Australian state premier’s sudden resignation highlights political instability

Mike Baird, the Liberal-National Coalition premier of New South Wales, the country’s largest state by population and economic size, abruptly announced on Thursday that he was quitting parliament next week, after less than three years in office.

His likely successor, state Treasurer Gladys Berejiklian, is set to become the seventh premier in just 12 years—none of whom lasted more than three years. Baird’s sudden departure underscores the brittleness of the political establishment nationally, adding to a long list of state premiers and federal prime ministers who have suddenly left office over the past decade, often via electoral defeats or backroom coups.

Baird’s resignation is another indication of the deepening political crisis produced by a deteriorating economic situation—both globally and in Australia—and the intensifying geo-strategic tensions, especially between the US and China. There is already widespread popular hostility to the entire political establishment after decades of austerity measures, cuts to jobs, wages and working conditions, and soaring social inequality.

Baird, a former investment banker, is getting out before the full deluge hits. He claimed to be resigning for family reasons, but sent a barbed message to Prime Minister Malcolm Turnbull, combined with a warning of a looming “cliff” in funding for health care.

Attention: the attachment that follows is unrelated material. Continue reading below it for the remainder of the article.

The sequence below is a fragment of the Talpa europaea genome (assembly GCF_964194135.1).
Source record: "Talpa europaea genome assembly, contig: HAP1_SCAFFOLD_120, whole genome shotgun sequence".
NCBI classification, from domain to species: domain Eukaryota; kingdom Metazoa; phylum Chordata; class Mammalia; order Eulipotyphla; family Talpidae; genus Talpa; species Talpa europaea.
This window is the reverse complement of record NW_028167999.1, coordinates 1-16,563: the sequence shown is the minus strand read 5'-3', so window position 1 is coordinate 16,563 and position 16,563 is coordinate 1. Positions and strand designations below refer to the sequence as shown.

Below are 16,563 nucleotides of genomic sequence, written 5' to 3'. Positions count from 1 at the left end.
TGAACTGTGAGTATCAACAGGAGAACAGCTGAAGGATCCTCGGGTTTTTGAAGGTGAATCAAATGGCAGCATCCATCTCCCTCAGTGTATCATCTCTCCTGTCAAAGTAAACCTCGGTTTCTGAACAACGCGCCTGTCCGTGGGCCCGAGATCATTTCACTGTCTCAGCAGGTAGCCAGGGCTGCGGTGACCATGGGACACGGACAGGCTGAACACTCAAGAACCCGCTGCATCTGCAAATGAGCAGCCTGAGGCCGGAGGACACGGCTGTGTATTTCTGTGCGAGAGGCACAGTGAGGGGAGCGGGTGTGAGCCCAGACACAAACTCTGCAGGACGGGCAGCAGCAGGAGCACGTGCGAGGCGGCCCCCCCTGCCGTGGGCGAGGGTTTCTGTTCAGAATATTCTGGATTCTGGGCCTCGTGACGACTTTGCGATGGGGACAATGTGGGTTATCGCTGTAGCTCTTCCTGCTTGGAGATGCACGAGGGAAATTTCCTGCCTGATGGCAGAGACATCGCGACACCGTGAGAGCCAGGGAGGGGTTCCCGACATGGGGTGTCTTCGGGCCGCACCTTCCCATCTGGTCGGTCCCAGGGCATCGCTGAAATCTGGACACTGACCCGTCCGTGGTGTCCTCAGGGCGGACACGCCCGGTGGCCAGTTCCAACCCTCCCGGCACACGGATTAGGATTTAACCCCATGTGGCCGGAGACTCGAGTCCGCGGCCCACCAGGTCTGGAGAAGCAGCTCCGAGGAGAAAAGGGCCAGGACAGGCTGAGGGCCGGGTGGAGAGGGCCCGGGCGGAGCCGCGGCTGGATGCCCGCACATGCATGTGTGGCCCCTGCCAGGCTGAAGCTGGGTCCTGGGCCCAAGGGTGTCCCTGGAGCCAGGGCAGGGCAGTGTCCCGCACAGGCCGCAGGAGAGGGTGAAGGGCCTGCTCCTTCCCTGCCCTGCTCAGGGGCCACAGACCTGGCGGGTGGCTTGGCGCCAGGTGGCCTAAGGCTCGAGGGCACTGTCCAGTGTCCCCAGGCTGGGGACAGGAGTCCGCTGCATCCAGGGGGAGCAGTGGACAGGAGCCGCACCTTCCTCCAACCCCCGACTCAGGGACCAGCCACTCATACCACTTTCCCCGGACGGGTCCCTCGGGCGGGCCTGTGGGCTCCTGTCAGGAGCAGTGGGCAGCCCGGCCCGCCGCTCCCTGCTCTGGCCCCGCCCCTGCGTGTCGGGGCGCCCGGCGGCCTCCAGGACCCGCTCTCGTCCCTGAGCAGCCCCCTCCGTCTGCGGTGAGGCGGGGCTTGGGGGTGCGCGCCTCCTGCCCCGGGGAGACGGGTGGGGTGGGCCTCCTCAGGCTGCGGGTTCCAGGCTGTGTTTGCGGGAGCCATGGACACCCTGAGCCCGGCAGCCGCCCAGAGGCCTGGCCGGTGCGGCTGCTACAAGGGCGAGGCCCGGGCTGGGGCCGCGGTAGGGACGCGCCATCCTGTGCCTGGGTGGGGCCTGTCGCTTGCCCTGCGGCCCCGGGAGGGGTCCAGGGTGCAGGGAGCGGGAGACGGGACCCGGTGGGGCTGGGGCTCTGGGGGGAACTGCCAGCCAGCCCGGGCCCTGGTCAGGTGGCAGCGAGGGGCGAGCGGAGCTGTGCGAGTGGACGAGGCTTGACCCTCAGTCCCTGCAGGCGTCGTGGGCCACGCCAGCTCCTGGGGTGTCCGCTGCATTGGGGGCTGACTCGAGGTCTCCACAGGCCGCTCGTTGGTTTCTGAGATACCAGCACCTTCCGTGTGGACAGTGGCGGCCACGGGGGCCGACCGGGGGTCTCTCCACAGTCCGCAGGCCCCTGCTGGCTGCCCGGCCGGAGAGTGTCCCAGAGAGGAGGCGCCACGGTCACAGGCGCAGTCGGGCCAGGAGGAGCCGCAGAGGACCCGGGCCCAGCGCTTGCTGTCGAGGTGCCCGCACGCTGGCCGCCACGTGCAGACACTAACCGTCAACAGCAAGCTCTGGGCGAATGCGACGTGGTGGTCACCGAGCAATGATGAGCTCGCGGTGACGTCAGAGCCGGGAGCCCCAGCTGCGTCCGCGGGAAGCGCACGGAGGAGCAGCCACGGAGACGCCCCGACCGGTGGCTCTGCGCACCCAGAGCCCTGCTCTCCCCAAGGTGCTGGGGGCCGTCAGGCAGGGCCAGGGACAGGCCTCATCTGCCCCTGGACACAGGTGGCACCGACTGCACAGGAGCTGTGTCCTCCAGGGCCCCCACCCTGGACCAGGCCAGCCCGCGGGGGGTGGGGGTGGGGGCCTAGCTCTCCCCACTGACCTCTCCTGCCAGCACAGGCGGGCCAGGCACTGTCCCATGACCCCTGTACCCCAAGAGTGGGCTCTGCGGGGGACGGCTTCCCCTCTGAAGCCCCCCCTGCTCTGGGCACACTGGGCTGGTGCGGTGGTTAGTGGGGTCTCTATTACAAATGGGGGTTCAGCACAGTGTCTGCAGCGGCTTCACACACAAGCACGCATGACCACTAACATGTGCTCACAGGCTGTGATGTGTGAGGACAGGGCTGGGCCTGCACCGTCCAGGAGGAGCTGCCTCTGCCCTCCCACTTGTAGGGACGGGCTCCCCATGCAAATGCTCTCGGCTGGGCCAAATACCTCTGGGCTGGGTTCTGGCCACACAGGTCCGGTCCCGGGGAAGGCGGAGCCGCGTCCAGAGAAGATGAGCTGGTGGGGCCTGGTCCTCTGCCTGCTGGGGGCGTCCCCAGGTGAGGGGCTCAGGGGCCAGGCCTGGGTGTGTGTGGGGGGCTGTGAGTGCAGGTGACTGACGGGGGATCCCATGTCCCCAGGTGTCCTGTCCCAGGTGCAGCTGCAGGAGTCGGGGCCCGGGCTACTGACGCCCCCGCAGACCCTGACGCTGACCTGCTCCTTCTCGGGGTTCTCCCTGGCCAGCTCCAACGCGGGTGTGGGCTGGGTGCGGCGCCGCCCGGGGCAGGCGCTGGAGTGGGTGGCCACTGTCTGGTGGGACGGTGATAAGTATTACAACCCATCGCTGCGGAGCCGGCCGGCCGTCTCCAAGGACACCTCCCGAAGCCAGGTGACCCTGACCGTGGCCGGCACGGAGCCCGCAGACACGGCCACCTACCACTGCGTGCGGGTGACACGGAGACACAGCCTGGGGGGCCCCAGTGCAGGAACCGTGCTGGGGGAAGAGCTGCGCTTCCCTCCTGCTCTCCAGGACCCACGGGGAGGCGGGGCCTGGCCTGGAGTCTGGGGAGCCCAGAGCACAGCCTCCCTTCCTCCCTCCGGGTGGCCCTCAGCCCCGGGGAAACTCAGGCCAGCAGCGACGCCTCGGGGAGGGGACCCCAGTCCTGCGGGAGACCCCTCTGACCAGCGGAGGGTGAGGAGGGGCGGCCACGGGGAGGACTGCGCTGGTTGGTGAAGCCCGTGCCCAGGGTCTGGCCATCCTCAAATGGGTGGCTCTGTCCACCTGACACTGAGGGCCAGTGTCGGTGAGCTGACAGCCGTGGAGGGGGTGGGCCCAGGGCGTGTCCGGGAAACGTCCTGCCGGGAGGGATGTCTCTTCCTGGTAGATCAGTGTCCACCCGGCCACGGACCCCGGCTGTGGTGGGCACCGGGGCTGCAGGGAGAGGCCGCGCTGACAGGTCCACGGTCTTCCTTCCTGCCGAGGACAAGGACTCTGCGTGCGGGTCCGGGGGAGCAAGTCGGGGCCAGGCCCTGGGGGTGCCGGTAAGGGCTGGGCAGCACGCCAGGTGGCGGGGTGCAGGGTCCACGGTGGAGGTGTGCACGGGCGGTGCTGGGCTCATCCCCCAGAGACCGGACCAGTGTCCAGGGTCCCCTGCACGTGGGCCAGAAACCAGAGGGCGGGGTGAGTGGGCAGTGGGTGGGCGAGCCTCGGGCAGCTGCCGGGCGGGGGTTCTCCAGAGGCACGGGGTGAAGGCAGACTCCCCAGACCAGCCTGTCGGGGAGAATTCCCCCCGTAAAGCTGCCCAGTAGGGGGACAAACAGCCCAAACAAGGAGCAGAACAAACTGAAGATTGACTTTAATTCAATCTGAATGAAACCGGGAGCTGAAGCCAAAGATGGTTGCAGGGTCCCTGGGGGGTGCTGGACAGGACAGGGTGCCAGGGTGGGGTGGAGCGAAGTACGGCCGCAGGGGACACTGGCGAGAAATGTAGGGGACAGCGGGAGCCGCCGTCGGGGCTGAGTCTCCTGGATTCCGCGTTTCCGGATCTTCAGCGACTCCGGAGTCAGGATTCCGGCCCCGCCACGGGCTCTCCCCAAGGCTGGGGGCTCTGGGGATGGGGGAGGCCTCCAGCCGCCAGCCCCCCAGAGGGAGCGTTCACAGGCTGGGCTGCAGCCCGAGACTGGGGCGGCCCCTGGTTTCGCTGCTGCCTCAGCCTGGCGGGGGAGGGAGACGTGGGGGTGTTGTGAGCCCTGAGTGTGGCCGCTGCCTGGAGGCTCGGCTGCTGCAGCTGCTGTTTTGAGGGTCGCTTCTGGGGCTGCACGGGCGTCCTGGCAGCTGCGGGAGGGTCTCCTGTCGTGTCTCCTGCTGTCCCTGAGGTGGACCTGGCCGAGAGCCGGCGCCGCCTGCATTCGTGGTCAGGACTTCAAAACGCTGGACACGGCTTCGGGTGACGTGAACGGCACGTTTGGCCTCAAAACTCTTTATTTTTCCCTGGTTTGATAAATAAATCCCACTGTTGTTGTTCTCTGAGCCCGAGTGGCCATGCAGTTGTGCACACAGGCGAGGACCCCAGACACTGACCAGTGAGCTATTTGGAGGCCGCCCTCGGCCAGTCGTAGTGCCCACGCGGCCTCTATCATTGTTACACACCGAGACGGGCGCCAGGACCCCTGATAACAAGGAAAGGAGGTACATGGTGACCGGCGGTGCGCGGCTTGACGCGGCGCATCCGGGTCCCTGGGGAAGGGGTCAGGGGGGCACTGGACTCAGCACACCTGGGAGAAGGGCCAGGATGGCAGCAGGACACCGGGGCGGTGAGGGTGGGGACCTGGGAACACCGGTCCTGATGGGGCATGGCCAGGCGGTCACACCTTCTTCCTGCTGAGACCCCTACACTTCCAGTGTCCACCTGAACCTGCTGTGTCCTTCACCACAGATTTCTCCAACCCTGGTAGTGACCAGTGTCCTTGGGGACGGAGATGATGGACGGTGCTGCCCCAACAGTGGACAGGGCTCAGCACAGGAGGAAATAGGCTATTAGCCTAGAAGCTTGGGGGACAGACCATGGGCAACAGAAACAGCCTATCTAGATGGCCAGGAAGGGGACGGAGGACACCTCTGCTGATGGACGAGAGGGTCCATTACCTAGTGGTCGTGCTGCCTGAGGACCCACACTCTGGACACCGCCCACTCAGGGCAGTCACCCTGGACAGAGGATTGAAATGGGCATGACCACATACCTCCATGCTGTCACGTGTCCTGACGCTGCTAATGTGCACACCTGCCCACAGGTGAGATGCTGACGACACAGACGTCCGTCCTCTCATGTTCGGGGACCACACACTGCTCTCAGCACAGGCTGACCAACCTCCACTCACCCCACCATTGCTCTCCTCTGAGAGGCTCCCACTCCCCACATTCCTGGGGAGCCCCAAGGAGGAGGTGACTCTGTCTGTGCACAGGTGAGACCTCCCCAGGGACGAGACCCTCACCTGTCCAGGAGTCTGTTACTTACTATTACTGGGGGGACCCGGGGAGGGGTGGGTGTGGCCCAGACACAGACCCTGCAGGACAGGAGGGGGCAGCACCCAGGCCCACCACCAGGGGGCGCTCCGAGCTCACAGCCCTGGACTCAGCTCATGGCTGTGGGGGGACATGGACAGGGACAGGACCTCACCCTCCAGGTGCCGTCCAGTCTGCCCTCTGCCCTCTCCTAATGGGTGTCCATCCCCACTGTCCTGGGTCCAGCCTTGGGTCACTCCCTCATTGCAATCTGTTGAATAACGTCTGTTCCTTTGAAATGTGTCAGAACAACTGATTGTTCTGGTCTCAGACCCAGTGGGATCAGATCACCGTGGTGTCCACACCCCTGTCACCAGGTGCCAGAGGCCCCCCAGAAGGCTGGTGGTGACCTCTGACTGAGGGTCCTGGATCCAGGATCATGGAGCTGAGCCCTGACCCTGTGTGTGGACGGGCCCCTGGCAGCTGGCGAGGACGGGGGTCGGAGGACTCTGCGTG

Baird said his biggest regret was the Turnbull government’s retreat on “tax reform.” In 2015, Baird, together with his South Australian Labor Party counterpart Jay Weatherill, advocated lifting the regressive federal goods and services tax (GST) rate from 10 percent to 15 percent.

Above all, this represented the demands of the financial elite for a further shifting of the taxation burden away from business and the wealthy, and onto the working class, via the consumption tax. At the same time, the state premiers feared the public outrage they would incur when their governments had to further slash public health and education because the federal Coalition government, in its 2014 budget, cut $80 billion from federal health and education funding over 10 years.

Baird and Weatherill argued for lifting the GST, the revenue from which is earmarked for the states and territories, as a means of offsetting the $80 billion hole. The looming funding crunch became more stark as a result of last year’s federal election campaign, during which the federal Labor Party dropped its show of opposition to the $80 billion cut—$25.5 billion of which will come from New South Wales hospitals and schools.